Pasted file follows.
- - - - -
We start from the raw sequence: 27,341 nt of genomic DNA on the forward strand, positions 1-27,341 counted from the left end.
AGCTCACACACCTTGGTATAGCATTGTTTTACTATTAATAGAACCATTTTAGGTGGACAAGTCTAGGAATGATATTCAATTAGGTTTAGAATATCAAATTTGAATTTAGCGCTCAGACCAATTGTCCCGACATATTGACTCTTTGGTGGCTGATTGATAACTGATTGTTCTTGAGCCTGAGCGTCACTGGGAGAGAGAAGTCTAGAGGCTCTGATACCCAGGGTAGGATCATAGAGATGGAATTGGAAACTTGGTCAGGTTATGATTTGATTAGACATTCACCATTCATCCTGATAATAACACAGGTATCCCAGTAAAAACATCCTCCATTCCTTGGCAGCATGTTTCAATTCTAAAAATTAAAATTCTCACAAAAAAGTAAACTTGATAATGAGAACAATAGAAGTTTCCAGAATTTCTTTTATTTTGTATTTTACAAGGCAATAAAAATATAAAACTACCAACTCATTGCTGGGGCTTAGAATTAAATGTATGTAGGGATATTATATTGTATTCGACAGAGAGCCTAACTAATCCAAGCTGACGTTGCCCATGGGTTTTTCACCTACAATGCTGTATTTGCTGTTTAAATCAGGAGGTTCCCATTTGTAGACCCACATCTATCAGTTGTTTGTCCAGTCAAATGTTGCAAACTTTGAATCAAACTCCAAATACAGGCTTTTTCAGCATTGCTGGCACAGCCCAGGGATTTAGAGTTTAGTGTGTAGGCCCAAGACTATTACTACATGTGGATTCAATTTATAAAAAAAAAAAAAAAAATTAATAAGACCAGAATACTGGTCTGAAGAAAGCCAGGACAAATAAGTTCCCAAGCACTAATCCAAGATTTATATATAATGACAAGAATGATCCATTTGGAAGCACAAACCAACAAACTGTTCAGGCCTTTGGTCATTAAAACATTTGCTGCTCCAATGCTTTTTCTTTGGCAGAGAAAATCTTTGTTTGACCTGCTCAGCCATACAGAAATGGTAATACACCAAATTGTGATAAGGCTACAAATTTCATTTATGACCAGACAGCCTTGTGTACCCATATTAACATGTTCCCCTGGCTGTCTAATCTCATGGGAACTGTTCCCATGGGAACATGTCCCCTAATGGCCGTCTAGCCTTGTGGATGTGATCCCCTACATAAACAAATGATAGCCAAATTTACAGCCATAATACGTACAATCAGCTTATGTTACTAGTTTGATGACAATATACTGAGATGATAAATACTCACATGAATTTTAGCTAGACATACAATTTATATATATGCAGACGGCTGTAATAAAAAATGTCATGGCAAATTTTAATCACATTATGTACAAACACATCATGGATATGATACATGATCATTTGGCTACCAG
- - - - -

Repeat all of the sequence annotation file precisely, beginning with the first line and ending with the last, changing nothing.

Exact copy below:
We start from the raw sequence: 27,341 nt of genomic DNA on the forward strand, positions 1-27,341 counted from the left end.
AGCTCACACACCTTGGTATAGCATTGTTTTACTATTAATAGAACCATTTTAGGTGGACAAGTCTAGGAATGATATTCAATTAGGTTTAGAATATCAAATTTGAATTTAGCGCTCAGACCAATTGTCCCGACATATTGACTCTTTGGTGGCTGATTGATAACTGATTGTTCTTGAGCCTGAGCGTCACTGGGAGAGAGAAGTCTAGAGGCTCTGATACCCAGGGTAGGATCATAGAGATGGAATTGGAAACTTGGTCAGGTTATGATTTGATTAGACATTCACCATTCATCCTGATAATAACACAGGTATCCCAGTAAAAACATCCTCCATTCCTTGGCAGCATGTTTCAATTCTAAAAATTAAAATTCTCACAAAAAAGTAAACTTGATAATGAGAACAATAGAAGTTTCCAGAATTTCTTTTATTTTGTATTTTACAAGGCAATAAAAATATAAAACTACCAACTCATTGCTGGGGCTTAGAATTAAATGTATGTAGGGATATTATATTGTATTCGACAGAGAGCCTAACTAATCCAAGCTGACGTTGCCCATGGGTTTTTCACCTACAATGCTGTATTTGCTGTTTAAATCAGGAGGTTCCCATTTGTAGACCCACATCTATCAGTTGTTTGTCCAGTCAAATGTTGCAAACTTTGAATCAAACTCCAAATACAGGCTTTTTCAGCATTGCTGGCACAGCCCAGGGATTTAGAGTTTAGTGTGTAGGCCCAAGACTATTACTACATGTGGATTCAATTTATAAAAAAAAAAAAAAAAATTAATAAGACCAGAATACTGGTCTGAAGAAAGCCAGGACAAATAAGTTCCCAAGCACTAATCCAAGATTTATATATAATGACAAGAATGATCCATTTGGAAGCACAAACCAACAAACTGTTCAGGCCTTTGGTCATTAAAACATTTGCTGCTCCAATGCTTTTTCTTTGGCAGAGAAAATCTTTGTTTGACCTGCTCAGCCATACAGAAATGGTAATACACCAAATTGTGATAAGGCTACAAATTTCATTTATGACCAGACAGCCTTGTGTACCCATATTAACATGTTCCCCTGGCTGTCTAATCTCATGGGAACTGTTCCCATGGGAACATGTCCCCTAATGGCCGTCTAGCCTTGTGGATGTGATCCCCTACATAAACAAATGATAGCCAAATTTACAGCCATAATACGTACAATCAGCTTATGTTACTAGTTTGATGACAATATACTGAGATGATAAATACTCACATGAATTTTAGCTAGACATACAATTTATATATATGCAGACGGCTGTAATAAAAAATGTCATGGCAAATTTTAATCACATTATGTACAAACACATCATGGATATGATACATGATCATTTGGCTACCAG